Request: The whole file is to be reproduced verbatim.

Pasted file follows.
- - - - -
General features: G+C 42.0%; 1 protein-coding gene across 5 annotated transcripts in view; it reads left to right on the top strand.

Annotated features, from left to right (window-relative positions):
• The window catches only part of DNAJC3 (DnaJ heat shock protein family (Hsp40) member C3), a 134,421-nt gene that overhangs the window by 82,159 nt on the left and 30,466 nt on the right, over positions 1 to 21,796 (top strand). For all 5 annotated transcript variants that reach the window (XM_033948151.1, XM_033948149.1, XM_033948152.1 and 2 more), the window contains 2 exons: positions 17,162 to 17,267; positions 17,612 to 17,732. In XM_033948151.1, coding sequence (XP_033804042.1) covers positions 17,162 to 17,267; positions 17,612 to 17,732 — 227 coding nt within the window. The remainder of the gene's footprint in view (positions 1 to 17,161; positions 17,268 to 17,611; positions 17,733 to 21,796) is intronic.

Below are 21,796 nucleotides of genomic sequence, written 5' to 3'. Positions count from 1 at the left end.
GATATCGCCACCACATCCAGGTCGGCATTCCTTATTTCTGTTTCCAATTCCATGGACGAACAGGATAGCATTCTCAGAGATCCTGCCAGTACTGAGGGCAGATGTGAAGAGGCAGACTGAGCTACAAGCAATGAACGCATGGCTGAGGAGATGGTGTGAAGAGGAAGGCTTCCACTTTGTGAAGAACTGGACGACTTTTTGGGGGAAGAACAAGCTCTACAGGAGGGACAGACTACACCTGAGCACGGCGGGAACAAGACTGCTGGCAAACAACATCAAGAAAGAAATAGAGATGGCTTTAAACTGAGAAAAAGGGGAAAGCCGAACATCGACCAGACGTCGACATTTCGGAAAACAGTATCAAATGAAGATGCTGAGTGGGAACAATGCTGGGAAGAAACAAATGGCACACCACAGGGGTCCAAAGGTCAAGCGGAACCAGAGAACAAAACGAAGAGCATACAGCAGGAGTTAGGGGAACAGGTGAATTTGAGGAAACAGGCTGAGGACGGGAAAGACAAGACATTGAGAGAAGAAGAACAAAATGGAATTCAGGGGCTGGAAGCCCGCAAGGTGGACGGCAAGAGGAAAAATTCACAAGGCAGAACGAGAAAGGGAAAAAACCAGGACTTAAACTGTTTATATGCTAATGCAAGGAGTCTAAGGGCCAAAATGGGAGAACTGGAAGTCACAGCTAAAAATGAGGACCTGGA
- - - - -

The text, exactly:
General features: G+C 42.0%; 1 protein-coding gene across 5 annotated transcripts in view; it reads left to right on the top strand.

Annotated features, from left to right (window-relative positions):
• The window catches only part of DNAJC3 (DnaJ heat shock protein family (Hsp40) member C3), a 134,421-nt gene that overhangs the window by 82,159 nt on the left and 30,466 nt on the right, over positions 1 to 21,796 (top strand). For all 5 annotated transcript variants that reach the window (XM_033948151.1, XM_033948149.1, XM_033948152.1 and 2 more), the window contains 2 exons: positions 17,162 to 17,267; positions 17,612 to 17,732. In XM_033948151.1, coding sequence (XP_033804042.1) covers positions 17,162 to 17,267; positions 17,612 to 17,732 — 227 coding nt within the window. The remainder of the gene's footprint in view (positions 1 to 17,161; positions 17,268 to 17,611; positions 17,733 to 21,796) is intronic.

Below are 21,796 nucleotides of genomic sequence, written 5' to 3'. Positions count from 1 at the left end.
GATATCGCCACCACATCCAGGTCGGCATTCCTTATTTCTGTTTCCAATTCCATGGACGAACAGGATAGCATTCTCAGAGATCCTGCCAGTACTGAGGGCAGATGTGAAGAGGCAGACTGAGCTACAAGCAATGAACGCATGGCTGAGGAGATGGTGTGAAGAGGAAGGCTTCCACTTTGTGAAGAACTGGACGACTTTTTGGGGGAAGAACAAGCTCTACAGGAGGGACAGACTACACCTGAGCACGGCGGGAACAAGACTGCTGGCAAACAACATCAAGAAAGAAATAGAGATGGCTTTAAACTGAGAAAAAGGGGAAAGCCGAACATCGACCAGACGTCGACATTTCGGAAAACAGTATCAAATGAAGATGCTGAGTGGGAACAATGCTGGGAAGAAACAAATGGCACACCACAGGGGTCCAAAGGTCAAGCGGAACCAGAGAACAAAACGAAGAGCATACAGCAGGAGTTAGGGGAACAGGTGAATTTGAGGAAACAGGCTGAGGACGGGAAAGACAAGACATTGAGAGAAGAAGAACAAAATGGAATTCAGGGGCTGGAAGCCCGCAAGGTGGACGGCAAGAGGAAAAATTCACAAGGCAGAACGAGAAAGGGAAAAAACCAGGACTTAAACTGTTTATATGCTAATGCAAGGAGTCTAAGGGCCAAAATGGGAGAACTGGAAGTCACAGCTAAAAATGAGGACCTGGA